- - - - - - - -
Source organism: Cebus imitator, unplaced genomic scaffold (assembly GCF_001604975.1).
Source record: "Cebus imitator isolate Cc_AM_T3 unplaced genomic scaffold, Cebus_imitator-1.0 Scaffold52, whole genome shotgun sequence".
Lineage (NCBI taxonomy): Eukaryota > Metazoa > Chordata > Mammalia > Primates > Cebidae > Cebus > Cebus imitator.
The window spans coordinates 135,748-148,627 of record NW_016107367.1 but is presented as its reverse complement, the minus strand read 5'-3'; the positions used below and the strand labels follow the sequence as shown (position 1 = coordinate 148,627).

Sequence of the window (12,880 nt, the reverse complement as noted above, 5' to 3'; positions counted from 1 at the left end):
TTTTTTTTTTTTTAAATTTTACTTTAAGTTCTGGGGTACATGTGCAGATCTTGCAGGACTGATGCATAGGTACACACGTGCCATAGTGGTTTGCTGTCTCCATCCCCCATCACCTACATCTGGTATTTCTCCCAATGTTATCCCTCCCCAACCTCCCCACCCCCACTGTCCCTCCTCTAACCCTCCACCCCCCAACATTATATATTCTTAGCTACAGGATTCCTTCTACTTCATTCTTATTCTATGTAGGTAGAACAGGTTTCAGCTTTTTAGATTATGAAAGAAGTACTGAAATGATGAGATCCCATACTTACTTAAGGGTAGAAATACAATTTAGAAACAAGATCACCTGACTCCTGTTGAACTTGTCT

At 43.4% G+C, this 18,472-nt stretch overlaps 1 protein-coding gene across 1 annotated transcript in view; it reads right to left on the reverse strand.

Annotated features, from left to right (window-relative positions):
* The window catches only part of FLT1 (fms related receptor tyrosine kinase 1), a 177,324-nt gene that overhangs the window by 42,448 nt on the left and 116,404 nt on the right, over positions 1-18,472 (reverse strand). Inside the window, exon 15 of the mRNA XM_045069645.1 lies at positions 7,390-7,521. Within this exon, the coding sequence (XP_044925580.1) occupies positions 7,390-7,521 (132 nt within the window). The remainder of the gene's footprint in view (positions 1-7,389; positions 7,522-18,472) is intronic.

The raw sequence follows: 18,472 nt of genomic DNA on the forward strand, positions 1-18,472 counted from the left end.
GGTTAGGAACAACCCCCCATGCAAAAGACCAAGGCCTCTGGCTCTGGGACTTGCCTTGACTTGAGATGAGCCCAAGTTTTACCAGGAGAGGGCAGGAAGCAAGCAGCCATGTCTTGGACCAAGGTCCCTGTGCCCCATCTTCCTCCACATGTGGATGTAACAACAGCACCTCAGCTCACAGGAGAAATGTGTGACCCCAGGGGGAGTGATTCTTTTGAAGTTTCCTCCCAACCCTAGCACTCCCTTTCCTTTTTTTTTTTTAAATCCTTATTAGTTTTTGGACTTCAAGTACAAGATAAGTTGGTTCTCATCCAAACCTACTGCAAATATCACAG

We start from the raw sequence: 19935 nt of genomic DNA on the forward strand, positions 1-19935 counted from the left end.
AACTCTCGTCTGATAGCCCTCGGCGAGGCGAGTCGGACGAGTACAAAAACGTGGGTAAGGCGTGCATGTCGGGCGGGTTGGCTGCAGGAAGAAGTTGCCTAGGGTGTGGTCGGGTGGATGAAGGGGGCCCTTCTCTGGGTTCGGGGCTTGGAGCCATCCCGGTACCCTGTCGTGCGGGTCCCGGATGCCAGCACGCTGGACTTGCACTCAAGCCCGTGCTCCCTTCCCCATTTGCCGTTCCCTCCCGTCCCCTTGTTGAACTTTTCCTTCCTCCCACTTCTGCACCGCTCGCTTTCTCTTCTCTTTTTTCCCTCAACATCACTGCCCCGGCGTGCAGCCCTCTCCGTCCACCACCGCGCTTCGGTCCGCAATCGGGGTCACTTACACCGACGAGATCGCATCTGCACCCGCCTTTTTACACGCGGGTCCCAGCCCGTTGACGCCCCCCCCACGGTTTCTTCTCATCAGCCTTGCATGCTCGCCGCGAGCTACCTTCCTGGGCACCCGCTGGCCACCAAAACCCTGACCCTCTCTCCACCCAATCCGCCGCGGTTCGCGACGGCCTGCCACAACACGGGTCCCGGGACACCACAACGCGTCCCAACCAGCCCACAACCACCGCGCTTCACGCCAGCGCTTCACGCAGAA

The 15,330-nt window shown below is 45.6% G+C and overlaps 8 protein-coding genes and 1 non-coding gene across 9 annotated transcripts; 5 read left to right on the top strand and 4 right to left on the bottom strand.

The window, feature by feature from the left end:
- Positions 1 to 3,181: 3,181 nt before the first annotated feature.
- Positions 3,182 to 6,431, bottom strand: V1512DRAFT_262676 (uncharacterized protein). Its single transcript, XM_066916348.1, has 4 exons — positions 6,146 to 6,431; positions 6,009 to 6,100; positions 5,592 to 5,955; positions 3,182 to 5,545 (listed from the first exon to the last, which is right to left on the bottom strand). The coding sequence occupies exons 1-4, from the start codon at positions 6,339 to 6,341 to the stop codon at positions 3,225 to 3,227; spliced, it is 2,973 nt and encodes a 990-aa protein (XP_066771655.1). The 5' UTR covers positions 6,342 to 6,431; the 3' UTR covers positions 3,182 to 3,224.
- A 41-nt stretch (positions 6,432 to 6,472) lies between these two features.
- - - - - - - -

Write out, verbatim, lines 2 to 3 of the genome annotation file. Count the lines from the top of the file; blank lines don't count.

Source record: "Cebus imitator isolate Cc_AM_T3 unplaced genomic scaffold, Cebus_imitator-1.0 Scaffold52, whole genome shotgun sequence".
Lineage (NCBI taxonomy): Eukaryota > Metazoa > Chordata > Mammalia > Primates > Cebidae > Cebus > Cebus imitator.